Feasibility study on for Hampi bridge

Feasibility study on for Hampi bridge

Unesco, which had opposed the construction of the bridge within the heritage site, is awaiting the results of the feasibility study that is being conducted as part of a larger effort to develop a traffic movement analysis on the entire World Heritage Site.

“The study is being conducted as part of a larger effort to develop a traffic and transport study for the entire World Heritage Site and its buffer zone. The result of both studies is expected in the months to come and will be announced,” Iskra Panevska, Unesco’s advisor for communication and information for South Asia, told Deccan Herald here.

The earlier bridge  collapsed on January 22, 2009, killing several workers. The bridge connecting Hampi with Anegundi, another site linked with the Vijayanagara empire. The unfinished bridge had collapsed only weeks after resumption of construction that had been halted nearly a decade ago.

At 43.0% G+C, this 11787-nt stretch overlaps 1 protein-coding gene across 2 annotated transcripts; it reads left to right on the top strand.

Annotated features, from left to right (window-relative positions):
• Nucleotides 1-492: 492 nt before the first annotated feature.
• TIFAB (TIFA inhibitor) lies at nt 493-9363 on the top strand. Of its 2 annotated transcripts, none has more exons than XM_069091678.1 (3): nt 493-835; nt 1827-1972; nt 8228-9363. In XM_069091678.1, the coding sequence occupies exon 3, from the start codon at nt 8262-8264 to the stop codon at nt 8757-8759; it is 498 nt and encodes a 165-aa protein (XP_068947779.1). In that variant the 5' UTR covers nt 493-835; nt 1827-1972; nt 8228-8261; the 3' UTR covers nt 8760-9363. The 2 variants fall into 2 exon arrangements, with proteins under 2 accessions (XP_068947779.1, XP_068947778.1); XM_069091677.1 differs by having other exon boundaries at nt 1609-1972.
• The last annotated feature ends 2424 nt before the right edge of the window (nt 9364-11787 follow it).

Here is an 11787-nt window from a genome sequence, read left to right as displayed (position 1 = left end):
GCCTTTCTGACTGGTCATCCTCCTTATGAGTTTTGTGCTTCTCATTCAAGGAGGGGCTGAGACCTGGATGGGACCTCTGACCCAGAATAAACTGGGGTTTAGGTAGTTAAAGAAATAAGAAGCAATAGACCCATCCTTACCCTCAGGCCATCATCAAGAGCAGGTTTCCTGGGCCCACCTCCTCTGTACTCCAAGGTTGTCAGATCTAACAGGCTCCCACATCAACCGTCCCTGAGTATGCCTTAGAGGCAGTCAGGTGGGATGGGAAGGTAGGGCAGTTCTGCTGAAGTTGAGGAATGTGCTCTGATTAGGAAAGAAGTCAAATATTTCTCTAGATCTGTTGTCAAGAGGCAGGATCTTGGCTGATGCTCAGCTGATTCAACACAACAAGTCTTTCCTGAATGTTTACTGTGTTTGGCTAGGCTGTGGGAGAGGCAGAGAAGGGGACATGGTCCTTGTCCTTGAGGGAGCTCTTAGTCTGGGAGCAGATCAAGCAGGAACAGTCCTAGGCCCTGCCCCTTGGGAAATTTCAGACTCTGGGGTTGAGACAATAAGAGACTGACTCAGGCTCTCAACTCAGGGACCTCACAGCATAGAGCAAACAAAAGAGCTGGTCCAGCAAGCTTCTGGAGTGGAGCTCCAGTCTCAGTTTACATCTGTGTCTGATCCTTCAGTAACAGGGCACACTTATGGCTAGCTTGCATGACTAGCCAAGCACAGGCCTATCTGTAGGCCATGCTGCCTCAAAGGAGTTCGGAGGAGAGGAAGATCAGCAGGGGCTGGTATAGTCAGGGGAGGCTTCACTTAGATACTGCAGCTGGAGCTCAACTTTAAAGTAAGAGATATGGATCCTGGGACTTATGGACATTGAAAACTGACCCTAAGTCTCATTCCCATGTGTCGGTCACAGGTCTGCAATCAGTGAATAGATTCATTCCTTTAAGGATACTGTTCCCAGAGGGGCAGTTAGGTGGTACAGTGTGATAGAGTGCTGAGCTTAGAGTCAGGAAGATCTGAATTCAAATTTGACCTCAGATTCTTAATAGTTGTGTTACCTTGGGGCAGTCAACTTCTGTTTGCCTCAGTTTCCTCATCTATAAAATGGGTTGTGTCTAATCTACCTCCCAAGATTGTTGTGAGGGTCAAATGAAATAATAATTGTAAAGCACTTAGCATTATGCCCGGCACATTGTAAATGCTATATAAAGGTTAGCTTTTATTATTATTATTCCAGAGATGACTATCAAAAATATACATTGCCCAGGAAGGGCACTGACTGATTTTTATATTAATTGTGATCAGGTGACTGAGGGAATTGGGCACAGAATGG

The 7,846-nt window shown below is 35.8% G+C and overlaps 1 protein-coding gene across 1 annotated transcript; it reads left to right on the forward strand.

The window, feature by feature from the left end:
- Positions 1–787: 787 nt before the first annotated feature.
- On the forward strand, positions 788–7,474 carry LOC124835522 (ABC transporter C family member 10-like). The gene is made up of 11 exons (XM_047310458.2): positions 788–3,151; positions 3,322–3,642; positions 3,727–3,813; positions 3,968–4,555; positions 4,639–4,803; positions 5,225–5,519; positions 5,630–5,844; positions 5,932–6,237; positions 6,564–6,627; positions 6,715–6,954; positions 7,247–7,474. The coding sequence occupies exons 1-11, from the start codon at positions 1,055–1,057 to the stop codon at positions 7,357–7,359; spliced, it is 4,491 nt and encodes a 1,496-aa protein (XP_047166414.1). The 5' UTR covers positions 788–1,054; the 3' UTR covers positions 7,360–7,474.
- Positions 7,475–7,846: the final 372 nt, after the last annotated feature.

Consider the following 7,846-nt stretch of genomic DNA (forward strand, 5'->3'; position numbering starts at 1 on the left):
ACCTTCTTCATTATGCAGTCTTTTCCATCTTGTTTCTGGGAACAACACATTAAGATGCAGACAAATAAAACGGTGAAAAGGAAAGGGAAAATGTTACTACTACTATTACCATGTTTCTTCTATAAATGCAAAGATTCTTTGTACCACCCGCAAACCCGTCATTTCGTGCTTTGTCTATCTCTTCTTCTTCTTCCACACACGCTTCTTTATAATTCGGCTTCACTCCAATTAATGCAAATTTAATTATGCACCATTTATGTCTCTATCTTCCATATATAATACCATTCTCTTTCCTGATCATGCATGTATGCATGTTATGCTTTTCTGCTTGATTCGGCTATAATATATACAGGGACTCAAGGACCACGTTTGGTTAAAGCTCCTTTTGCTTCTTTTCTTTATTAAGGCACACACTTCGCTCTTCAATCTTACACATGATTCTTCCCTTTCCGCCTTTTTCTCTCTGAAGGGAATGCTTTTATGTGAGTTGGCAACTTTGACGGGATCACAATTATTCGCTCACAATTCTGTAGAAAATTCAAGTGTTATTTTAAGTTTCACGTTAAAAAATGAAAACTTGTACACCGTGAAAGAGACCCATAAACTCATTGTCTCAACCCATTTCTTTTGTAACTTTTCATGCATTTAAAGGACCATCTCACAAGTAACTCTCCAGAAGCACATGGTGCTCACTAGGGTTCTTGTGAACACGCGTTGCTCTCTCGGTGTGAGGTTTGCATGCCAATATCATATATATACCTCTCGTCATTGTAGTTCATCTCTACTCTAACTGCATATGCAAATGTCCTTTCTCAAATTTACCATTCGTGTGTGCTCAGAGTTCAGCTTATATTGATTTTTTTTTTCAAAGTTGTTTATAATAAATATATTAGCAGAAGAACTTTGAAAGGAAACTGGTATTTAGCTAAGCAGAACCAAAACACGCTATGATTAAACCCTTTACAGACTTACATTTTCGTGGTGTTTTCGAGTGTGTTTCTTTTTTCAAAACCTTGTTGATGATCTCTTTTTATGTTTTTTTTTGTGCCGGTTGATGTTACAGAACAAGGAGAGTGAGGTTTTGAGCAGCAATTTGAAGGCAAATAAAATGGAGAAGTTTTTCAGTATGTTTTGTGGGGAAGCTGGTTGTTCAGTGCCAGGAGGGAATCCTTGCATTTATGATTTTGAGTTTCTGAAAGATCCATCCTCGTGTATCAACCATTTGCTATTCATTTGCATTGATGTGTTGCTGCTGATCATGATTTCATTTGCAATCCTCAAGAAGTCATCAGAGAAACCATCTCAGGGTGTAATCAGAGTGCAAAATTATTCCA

Unesco had put the group of monuments at Hampi in the list of World Heritage in Danger in 1999 because of two under-construction bridges, and the Anegundi bridge was particularly objected to by  Unesco as it clashed with the integrity of the World Heritage site both in terms of visual impact and likely increase in heavy vehicular traffic.

Unesco and ICOMOS, the body which decides on sites to be put in the World Heritage list, had recommended in 2000 that an alternative site be picked to avoid any threat to the Hampi monuments.

After a bypass road and other control measures were put in place between 2003 and 2006, the World Heritage Committee in 2006 removed Hampi from the list of heritage sites in danger.

The construction of the controversial bridge was approved during Veerappa Moily’s tenure as the chief Minister and was the result of demand from local people, and its foundation was laid in 1993 with the stated objective of helping faster economic development of the region and facilitating easier visit of tourists to Anegundi.